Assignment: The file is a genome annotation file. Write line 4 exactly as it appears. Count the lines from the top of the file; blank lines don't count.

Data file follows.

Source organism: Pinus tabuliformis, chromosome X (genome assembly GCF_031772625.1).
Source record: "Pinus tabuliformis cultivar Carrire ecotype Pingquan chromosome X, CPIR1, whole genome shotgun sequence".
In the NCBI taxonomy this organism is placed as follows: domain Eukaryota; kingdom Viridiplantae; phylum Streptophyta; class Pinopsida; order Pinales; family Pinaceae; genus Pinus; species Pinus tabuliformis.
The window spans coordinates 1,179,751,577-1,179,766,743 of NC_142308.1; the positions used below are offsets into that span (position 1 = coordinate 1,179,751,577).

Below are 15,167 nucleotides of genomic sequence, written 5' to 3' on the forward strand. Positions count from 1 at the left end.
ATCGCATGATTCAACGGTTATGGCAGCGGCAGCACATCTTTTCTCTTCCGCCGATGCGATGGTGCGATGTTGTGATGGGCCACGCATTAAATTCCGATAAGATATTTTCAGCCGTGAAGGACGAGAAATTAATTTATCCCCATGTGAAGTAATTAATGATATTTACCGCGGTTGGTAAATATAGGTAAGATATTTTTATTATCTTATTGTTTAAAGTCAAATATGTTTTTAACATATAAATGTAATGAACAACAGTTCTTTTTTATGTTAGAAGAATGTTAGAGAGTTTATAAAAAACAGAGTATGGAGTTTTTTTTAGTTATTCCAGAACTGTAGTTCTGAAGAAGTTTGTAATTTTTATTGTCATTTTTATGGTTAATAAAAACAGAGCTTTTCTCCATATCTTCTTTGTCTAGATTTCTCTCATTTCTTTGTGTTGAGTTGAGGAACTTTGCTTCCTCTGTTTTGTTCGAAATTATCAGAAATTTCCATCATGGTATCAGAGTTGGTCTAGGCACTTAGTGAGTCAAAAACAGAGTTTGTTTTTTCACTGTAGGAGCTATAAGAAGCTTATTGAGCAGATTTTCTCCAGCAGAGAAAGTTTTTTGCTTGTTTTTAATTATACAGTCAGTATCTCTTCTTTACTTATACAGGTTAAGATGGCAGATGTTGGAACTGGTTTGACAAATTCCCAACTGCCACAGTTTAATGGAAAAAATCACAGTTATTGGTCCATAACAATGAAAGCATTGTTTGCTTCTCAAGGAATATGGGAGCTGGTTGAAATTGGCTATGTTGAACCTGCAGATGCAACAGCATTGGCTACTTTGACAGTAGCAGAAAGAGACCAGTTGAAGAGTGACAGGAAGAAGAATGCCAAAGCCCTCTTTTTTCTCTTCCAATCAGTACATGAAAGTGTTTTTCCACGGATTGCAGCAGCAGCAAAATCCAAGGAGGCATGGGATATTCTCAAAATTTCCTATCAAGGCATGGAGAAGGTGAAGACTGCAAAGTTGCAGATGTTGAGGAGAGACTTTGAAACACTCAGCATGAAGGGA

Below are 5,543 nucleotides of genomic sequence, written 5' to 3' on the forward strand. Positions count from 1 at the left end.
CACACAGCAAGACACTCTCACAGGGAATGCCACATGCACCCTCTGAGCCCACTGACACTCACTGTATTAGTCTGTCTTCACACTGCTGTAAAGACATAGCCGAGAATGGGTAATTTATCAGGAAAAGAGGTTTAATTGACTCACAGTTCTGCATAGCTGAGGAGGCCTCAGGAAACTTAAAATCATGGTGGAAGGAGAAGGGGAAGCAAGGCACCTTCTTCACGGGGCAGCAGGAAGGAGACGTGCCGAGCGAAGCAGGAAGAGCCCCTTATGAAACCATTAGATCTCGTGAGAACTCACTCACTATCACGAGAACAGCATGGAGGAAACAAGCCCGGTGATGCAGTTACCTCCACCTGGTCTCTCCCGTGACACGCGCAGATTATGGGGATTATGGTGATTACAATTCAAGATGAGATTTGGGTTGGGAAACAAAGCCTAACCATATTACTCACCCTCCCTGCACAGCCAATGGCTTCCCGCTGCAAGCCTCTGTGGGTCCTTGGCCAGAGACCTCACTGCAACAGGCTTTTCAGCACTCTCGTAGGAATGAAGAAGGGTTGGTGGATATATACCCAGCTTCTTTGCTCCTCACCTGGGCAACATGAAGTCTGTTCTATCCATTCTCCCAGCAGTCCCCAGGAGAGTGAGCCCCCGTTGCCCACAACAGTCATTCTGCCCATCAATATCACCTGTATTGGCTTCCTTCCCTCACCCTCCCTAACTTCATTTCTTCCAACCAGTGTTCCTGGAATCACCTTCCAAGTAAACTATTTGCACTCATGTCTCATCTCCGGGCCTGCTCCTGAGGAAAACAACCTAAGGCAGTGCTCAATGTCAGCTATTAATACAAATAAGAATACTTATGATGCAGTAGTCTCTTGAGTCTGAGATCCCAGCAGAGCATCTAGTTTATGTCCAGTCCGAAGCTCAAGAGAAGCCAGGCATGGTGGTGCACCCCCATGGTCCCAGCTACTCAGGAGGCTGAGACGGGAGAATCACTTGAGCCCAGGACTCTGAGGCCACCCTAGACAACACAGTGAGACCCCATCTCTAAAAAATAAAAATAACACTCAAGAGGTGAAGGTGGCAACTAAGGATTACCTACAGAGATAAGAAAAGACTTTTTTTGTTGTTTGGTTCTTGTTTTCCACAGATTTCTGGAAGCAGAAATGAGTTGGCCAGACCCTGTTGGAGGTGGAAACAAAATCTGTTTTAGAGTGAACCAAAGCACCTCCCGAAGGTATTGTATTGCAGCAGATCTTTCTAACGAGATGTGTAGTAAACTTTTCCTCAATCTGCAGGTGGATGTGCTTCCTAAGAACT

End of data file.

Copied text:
The window spans coordinates 1,179,751,577-1,179,766,743 of NC_142308.1; the positions used below are offsets into that span (position 1 = coordinate 1,179,751,577).